The Man Who Made Meccano (and Hornby trains and Dinky toys)
Everyone put their hands up to the question – who had played with some of the brand names in this heading? The man behind such famous products, Frank Hornby, was the subject of a talk given by John Hollands to the Probus Club of Basingstoke.
Frank Hornby was born in 1863 and Liverpool was his lifelong home ending up as Conservative MP for Everton. He was a cashier for a wholesale food business and had a small workshop at home that allowed him to develop some of his ideas. Having been impressed by a book about inventors and their many failures Frank Hornby appreciated that perseverance was the key to eventual success.
He wanted boys to take up useful trades and started to develop a construction kit which he patented in 1901. He hoped it would encourage boys to find suitable engineering employment locally.
Initially called Mechanics Made Easy the name changed to Meccano in 1907. Manufacturing was outsourced and were plain metal and not of the highest quality. The product was refined and eventually painted red and green then blue and yellow.
He started manufacturing himself and quickly growing out of two larger work units it was clear that even larger premises were needed. The famous Binns Road factory in Liverpool was opened in 1914 employing up to 2000, mainly women. After WW1 Hornby introduced model trains to compete against resurgent German toy manufacturers. Export markets had decals on the trucks and passenger coaches pertinent to their own countries.
So successful were overseas markets that manufacturing plants were set up in France and eventually after a legal case over 9 years to protect his patents in America, he opened a factory in New Jersey.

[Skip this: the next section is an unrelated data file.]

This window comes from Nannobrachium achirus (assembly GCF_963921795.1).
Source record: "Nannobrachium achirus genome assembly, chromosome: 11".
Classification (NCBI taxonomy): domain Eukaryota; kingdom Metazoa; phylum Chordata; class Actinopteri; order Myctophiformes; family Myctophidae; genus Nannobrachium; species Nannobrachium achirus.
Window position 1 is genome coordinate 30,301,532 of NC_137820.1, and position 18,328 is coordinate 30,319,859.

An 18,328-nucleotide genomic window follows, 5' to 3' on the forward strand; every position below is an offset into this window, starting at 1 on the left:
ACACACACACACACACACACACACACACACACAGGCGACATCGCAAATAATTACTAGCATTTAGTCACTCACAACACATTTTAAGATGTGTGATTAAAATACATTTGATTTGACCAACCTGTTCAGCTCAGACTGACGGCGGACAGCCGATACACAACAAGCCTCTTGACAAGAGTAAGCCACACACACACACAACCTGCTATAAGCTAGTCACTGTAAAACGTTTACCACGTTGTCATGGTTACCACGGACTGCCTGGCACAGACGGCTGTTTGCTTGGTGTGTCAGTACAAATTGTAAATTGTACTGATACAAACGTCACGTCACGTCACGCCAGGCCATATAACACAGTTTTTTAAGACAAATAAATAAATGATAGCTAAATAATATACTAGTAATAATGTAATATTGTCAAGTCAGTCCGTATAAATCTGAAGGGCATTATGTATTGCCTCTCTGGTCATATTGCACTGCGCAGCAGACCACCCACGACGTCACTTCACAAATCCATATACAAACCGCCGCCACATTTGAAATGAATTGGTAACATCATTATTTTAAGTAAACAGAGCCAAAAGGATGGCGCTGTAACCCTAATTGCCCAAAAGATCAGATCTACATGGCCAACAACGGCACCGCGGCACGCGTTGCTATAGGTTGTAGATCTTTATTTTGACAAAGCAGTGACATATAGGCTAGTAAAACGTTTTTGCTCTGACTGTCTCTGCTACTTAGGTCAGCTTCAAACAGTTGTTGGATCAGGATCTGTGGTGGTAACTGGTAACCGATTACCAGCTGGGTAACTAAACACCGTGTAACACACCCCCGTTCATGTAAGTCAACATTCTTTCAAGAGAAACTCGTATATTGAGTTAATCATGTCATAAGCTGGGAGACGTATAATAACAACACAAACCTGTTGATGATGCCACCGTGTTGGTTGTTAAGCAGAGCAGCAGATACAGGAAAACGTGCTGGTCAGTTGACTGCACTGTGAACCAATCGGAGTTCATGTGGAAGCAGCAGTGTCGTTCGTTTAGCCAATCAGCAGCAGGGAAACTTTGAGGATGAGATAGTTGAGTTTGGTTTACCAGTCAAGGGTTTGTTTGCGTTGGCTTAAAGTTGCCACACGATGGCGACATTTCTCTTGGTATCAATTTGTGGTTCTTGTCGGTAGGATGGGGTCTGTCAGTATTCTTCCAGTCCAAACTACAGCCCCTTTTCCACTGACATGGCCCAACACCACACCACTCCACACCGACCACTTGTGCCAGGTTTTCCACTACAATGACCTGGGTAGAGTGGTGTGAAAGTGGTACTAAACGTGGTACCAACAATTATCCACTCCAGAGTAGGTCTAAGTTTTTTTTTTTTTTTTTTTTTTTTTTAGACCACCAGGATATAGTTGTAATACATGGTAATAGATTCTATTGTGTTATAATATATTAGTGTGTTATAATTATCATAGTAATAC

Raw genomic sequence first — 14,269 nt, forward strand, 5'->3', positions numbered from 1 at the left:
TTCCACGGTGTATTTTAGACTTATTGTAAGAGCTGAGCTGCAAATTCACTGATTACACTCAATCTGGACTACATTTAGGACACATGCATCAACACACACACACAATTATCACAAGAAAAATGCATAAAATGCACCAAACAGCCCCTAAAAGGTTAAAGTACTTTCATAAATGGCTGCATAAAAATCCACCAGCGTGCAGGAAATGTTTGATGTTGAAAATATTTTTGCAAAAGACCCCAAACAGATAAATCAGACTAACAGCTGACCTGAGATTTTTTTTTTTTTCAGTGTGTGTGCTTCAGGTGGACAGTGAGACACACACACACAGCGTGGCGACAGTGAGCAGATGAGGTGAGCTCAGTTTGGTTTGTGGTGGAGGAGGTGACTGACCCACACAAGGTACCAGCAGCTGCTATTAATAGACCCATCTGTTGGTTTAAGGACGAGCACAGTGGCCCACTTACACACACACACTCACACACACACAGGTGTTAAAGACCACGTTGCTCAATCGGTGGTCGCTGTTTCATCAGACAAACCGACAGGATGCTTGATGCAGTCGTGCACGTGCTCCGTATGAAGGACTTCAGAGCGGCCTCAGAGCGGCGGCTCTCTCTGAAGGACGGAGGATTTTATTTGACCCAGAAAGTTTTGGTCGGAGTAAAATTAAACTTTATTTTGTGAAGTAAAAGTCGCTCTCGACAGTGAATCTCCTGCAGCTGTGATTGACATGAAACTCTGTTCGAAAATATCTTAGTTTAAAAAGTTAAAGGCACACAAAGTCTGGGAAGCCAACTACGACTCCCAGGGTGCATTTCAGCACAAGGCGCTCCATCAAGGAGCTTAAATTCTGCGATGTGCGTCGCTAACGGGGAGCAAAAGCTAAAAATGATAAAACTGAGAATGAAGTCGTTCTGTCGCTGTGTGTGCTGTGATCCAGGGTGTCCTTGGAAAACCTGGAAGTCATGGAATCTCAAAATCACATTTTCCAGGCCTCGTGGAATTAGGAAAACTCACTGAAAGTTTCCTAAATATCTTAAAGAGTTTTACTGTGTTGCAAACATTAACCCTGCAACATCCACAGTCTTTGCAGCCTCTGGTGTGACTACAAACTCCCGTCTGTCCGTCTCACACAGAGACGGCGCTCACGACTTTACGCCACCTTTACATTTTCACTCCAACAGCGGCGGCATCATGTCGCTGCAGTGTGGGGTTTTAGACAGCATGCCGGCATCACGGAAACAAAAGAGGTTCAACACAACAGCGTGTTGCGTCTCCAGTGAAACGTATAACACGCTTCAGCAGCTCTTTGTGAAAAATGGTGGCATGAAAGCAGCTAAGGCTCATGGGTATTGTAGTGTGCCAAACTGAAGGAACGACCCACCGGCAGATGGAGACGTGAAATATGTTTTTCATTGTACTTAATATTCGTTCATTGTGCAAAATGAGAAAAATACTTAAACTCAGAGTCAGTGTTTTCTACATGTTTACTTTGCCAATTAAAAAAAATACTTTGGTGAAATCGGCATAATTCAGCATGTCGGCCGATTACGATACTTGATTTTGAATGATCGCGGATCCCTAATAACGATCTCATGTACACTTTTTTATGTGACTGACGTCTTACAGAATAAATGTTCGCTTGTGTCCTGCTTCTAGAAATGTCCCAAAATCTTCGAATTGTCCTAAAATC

Meccano magazines were published monthly aimed at boys initially featuring articles on Meccano construction. Frank Hornby was the editor for many years. Over time Meccano Magazine became a general hobby publication aimed at “boys of all ages”.
The factory began making model figures to complement the train sets. Using the same scale as the trains they were called Dinky Toys. Vehicles were added to the railway layouts and thus began the third string of this toy manufacturer. No doubt every boy of a certain age, and many girls, enjoyed playing with Dinky Toys.
Increasing competition in the 1960s and 70s for die cast toys came from Mettoy’s Corgi and from Match Box toys made by Lesney Products while Mattel developed their “Hot Wheels”. Dinky Toys partly responded by expanding their Dinky Supertoys range which included the Mighty Antar transporter made by Thornycroft in Basingstoke.
Meccano Ltd was taken over by Lines Bros in 1964 with Hornby Dublo trains sets combing with the Triang name. Production was moved to Margate in Kent where it continues to this day.
The high cost of manufacturing in Britain took its toll and the Binns Road address closed in November 1979. Within a few years their competitors suffered the same fate.
Today Dinky Toys, especially with original boxes, command extraordinary prices at auction.